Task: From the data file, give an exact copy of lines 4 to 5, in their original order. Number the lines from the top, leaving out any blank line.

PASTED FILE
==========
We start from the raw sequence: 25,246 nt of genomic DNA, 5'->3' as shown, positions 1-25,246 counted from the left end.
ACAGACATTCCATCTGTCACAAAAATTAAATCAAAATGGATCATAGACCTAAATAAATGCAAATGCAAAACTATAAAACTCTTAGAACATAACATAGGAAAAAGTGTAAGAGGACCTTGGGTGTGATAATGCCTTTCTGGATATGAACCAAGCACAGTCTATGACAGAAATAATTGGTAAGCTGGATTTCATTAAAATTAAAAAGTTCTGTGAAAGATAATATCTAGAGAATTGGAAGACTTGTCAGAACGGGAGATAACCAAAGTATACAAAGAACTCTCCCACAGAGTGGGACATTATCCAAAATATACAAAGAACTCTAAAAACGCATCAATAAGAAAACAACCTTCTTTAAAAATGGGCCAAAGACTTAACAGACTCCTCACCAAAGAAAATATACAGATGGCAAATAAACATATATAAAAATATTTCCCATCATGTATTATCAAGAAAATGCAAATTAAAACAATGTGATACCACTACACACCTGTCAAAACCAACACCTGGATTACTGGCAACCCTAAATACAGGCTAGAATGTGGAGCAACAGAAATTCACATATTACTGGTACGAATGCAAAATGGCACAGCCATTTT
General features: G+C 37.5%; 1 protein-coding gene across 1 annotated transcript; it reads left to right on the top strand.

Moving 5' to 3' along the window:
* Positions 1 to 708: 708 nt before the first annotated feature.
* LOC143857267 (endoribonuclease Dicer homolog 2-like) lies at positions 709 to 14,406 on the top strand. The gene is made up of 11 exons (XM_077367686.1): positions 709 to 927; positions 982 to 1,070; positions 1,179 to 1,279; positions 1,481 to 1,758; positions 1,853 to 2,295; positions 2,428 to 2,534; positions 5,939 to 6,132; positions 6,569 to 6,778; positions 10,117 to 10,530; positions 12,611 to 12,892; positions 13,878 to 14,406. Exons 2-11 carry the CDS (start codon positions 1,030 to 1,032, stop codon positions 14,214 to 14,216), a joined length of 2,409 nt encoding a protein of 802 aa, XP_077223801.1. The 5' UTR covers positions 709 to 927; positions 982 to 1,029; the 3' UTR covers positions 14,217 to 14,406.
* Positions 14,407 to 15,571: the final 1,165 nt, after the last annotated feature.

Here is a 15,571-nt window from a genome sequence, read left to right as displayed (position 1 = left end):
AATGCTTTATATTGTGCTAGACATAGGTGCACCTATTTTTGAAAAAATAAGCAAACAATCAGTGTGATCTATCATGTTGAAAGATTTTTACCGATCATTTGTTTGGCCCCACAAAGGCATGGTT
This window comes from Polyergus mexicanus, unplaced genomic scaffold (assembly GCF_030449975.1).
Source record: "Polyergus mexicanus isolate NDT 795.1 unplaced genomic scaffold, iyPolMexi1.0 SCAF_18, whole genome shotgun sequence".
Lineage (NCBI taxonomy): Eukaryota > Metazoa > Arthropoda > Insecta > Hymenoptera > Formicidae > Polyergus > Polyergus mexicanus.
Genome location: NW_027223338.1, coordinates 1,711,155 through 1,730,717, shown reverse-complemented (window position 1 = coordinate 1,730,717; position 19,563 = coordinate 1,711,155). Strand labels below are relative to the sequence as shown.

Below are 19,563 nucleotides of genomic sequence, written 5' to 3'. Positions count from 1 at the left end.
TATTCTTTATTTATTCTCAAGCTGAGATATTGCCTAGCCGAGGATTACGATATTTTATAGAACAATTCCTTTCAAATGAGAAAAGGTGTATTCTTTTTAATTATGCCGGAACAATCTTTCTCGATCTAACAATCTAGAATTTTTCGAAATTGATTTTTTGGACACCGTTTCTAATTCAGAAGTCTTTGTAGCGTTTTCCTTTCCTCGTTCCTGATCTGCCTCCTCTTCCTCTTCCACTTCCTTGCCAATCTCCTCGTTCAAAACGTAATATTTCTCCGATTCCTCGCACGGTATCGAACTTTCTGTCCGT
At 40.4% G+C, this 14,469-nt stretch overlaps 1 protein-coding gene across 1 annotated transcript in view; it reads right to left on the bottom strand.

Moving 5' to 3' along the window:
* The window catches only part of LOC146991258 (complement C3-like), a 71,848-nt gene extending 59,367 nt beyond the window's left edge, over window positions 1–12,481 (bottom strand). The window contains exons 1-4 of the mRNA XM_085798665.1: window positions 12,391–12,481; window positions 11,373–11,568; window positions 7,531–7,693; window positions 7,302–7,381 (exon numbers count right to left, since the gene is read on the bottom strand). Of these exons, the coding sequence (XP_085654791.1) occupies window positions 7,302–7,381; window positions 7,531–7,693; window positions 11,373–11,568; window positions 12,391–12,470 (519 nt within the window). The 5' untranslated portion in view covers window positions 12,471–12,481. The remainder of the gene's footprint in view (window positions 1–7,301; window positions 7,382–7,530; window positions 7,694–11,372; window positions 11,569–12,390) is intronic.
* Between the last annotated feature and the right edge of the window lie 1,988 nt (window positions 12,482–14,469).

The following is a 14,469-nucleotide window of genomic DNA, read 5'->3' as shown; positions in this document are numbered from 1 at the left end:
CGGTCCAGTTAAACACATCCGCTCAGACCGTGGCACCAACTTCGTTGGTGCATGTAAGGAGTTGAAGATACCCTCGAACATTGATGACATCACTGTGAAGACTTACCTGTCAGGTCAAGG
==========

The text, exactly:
Moving 5' to 3' along the window:
* Positions 1 to 708: 708 nt before the first annotated feature.